Shaker Aamer's Guantánamo decade

I've blogged about Shaker Aamer numerous times in the past few years and, in a way, there's little more to say.

Here's a man who has been held without charge (never mind a trial) at Guantánamo for ten whole years (it's ten years to the day tomorrow in fact). The camp, now notorious and widely-condemned, received its first orange-suited detainees on 11 January 2002, so Shaker has been there for almost the entire time this miserable place has existed.

But, in another way there's still plenty to say about this continuing travesty of justice. The USA (like many developed, influential countries) is often forthright in its condemnation of other countries because of their poor human rights records (Iran, Burma, Zimbabwe, Cuba and Venezuela spring to mind). But over Guantánamo it's been blind to its own (enormous) failings. The beam in its own eye …

In today's Independent Amnesty's Kate Allen reflects on the unconscionable delay in either bringing Shaker to trial or releasing him. "Ten years", she says, "is a long time". Yes, long enough if you've been properly convicted and are serving a prison sentence (which of course Shaker Aamer isn't). But ten years without even being charged with an offence makes a complete mockery of the law (US law and international law). The same can be said for almost all of the other 170 detainees still held at the camp without a trial (just four have been tried and even they have been put through the kangaroo court-like process of a  "military commission").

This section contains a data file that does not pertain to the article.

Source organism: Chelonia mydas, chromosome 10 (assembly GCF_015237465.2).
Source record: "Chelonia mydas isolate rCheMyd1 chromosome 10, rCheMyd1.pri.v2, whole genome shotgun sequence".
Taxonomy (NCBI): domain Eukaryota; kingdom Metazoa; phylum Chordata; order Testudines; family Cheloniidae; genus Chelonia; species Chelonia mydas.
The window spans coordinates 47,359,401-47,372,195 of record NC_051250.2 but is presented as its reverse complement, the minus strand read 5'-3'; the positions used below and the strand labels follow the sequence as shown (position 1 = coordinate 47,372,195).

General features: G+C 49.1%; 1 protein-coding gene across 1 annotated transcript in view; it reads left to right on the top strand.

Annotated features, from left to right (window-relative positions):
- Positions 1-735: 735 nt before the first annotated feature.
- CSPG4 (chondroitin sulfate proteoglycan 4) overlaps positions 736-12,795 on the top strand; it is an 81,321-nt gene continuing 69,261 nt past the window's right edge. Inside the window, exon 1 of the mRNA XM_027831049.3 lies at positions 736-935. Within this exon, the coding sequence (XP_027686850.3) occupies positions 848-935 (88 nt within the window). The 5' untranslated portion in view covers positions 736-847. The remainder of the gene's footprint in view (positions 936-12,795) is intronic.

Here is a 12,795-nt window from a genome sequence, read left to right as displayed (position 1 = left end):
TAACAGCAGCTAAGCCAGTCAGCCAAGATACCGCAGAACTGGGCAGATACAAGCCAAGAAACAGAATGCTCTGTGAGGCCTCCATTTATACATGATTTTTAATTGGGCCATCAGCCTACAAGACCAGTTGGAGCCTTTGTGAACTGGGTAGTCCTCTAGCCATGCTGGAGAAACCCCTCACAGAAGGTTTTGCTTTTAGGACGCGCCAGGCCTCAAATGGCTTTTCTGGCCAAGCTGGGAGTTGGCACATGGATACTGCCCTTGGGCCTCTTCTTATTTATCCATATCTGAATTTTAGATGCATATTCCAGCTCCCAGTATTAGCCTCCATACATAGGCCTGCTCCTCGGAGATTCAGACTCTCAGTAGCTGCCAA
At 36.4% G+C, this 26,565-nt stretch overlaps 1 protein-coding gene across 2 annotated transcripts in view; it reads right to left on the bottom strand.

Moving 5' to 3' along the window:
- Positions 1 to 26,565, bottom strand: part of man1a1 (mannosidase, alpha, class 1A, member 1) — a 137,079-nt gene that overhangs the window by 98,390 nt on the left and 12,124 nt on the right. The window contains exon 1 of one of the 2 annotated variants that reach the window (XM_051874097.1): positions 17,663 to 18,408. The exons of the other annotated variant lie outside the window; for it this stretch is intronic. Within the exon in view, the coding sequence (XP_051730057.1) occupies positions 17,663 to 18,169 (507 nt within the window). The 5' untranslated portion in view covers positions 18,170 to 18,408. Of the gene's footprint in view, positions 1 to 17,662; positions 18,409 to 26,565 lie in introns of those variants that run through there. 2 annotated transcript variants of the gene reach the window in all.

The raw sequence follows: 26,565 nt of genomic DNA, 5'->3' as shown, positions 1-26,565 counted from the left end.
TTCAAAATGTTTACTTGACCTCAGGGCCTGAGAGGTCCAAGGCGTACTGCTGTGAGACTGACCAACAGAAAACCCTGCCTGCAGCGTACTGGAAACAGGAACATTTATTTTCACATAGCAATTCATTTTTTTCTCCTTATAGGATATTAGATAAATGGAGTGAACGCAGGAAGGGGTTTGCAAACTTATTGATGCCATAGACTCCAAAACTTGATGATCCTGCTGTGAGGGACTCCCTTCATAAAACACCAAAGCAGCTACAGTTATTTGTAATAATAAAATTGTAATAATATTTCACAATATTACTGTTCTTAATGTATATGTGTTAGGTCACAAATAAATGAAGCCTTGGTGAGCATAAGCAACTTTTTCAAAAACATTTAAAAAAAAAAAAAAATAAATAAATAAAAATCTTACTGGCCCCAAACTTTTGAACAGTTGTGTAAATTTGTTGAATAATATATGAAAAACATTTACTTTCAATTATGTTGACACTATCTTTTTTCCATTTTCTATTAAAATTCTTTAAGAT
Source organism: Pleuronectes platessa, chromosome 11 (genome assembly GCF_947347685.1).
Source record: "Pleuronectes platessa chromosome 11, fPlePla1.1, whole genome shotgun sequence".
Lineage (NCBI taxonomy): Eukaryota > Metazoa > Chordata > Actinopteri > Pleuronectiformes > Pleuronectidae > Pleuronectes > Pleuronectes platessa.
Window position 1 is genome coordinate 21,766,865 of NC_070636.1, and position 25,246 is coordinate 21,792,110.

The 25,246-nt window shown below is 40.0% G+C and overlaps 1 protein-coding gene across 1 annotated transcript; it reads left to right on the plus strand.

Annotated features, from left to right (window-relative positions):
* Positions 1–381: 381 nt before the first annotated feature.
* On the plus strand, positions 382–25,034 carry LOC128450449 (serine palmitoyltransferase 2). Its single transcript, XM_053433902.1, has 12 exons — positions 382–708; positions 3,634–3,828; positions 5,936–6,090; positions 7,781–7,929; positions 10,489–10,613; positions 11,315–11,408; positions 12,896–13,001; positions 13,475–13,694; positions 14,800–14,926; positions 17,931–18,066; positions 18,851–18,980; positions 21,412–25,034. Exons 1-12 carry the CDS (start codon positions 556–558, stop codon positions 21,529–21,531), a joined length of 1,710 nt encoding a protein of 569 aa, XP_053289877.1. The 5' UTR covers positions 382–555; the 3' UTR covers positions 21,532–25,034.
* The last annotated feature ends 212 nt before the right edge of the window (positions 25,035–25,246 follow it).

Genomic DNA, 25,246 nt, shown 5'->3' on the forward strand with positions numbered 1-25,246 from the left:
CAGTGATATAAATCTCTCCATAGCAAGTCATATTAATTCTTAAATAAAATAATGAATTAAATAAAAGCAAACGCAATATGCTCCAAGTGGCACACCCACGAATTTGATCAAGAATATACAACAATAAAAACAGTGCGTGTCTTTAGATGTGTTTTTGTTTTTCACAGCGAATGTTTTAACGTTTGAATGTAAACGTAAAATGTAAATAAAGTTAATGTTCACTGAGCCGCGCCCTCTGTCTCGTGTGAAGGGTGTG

Ten years is a long time and indeed it’s literally a lifetime for Shaker Aamer's youngest son, who was born on the very day (14 February 2002) that Shaker was rendered to Guantánamo. That of course means that father and son have been separated for the child’s entire life.

(Meanwhile for a longer read on his case, see this very interesting piece from Gareth Pierce, who denounces UK intransigence over securing justice for what she calls Britain's "16th Guantánamo hostage").

In letters published by the Independent, Shaker Aamer says “Please torture me the old way. Here they destroy people mentally and physically without leaving marks.” It’s a harrowing thought.

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Our blogs are written by Amnesty International staff, volunteers and other interested individuals, to encourage debate around human rights issues. They do not necessarily represent the views of Amnesty International.
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